I always like to say that the reason Nirvana has managed to retain their lofty status as alternative rock untouchables while their contemporaries have seen their collective stars dim is that Kurt Cobain killed himself before they could release a terrible record. I’m sure they had it in them. If Kurt had lived to see 2002, You Know You’re Right would have been way back in the rearview mirror and they’d have almost certainly have released a terrible record by then or at least a handful of forgettable ones.
Nobody is immune.
Around the time that Kurt killed himself, the Smashing Pumpkins were working hard on *their* last great record: the double album Mellon Collie and the Infinite Sadness. It spawned five hit singles (six if you count Muzzle) and captured every aspect of songwriter Billy Corgan’s eccentric personality. Subsequent albums Adore and MACHINA were successful, but completely overshadowed by it. Then, rather abruptly, Corgan disbanded the Pumpkins citing an inability to match the commercial success of vapid pop artists like Britney Spears as a point of frustration.
Fast forward to 2007. After a handful of side-projects that failed to even remotely capture the same level of attention as the previous records, Billy Corgan and Pumpkins drumer Jimmy Chamberlin, (and sans former members James Iha and Melissa Auf der Maur) released Zeitgeist under the Smashing Pumpkins name.
It flopped. In relative terms, of course. It sold 500,000 copies! But critically it was panned. My Pumpkin-loving friends have unanimously deemed it the worst record (a title I reserve for Adore) citing… well, awfulness.
I don’t see it. To me, it’s just a rock record. It’s not great. But it has some big heavy songs like Doomsday Clock and Tarantula. The thunderous drone of United States puts the Pumpkins into territory not explored since their eleven minute epic Starla (though, once again I will concede that the song comes off better live than on record and either way, Starla did it better) The meandering Bring The Light has a thirteen second guitar solo that I like to joke redeems the whole album. (I’ve embedded it below for you to judge for yourself. It starts at the 2:09 mark)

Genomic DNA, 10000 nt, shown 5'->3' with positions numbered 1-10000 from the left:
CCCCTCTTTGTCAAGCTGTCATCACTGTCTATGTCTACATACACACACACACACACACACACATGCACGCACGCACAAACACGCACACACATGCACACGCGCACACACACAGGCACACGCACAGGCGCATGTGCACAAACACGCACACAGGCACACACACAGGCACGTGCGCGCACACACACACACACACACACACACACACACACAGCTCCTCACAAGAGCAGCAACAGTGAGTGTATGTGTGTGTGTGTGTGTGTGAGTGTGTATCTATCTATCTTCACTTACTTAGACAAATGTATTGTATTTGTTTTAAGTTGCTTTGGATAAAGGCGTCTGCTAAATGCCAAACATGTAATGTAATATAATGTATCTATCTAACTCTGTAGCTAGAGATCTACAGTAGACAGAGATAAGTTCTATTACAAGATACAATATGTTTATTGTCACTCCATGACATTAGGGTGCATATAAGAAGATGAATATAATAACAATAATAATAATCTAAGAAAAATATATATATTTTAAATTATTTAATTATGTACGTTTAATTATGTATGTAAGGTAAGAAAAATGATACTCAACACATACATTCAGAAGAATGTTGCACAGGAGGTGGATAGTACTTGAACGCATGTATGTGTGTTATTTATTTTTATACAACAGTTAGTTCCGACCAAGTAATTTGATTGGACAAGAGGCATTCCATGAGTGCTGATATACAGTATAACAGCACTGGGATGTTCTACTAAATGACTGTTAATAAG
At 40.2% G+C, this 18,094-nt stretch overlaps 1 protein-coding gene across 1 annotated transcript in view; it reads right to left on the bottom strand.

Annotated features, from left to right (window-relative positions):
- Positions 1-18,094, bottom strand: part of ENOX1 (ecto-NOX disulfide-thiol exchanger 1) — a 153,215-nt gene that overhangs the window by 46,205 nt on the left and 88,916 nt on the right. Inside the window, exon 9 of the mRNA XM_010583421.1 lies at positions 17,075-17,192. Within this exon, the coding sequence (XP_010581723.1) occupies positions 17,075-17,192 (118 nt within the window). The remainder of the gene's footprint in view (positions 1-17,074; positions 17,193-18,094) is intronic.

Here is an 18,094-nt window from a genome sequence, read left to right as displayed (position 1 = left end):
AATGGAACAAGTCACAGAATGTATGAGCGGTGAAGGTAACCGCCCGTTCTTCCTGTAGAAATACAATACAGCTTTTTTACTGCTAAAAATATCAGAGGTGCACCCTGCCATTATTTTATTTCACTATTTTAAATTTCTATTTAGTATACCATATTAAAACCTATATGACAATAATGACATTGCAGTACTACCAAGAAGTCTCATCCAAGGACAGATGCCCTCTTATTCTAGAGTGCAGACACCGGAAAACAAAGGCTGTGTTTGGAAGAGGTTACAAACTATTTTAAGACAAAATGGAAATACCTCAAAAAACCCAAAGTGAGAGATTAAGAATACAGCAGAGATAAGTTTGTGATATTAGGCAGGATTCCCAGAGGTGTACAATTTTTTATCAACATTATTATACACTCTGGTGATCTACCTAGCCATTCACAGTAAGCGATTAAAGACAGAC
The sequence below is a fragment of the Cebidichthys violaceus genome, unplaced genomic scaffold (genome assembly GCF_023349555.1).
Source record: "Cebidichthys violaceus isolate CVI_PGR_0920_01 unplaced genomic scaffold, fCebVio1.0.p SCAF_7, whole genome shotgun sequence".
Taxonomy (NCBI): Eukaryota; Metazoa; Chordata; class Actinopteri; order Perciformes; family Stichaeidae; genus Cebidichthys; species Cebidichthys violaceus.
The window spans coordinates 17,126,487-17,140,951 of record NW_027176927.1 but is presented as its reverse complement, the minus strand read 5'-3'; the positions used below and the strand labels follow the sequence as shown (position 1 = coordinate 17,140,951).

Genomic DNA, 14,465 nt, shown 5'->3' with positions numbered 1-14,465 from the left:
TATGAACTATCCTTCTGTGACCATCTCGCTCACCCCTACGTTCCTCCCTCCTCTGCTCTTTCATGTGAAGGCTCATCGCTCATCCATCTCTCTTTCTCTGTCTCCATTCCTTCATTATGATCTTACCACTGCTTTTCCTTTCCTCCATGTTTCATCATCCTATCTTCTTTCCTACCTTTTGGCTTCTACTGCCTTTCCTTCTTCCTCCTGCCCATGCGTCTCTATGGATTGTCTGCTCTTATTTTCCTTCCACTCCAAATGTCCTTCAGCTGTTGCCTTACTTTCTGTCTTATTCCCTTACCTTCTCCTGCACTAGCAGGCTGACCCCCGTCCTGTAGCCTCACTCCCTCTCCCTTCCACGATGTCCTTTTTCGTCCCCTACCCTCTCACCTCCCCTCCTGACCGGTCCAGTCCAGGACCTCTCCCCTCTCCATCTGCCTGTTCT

Not to say the record is without its problems. For starters, Corgan’s vocals are way too high in the mix, taking some muscle out of the heavier songs that rely on it so much. Also, there are some real stinkers. Starz is flat-out embarrassing, Pomp and Circumstance pointless and (Come On) Let’s Go comes off as a cheap Zero rip-off.
I think Zeitgeist gets a bad rap because it came seven years after the group disbanded and people had plenty of time to forget that as great as Mellon Collie was, the albums that came immediately after it didn’t come close to meeting it in quality. As nostalgia was hard at work airbrushing out songs like Take Me Down, a standard was being put in place that couldn’t possibly be met by *anything*, never mind a good but not great album like Zeitgeist.
Nowadays, the Smashing Pumpkins are regarded as one of those old alternative rock bands that hung on too long. No one but hardcore fans can name more than a couple tracks off their latest album. With a new record on the way, people are bracing themselves for more disappointment. I’ll check in on it a couple weeks from now and let you know what I think of it. But until then, I can’t help but wonder what the Smashing Pumpkins legacy would be like if they had indeed hung up their instruments for good in 2000.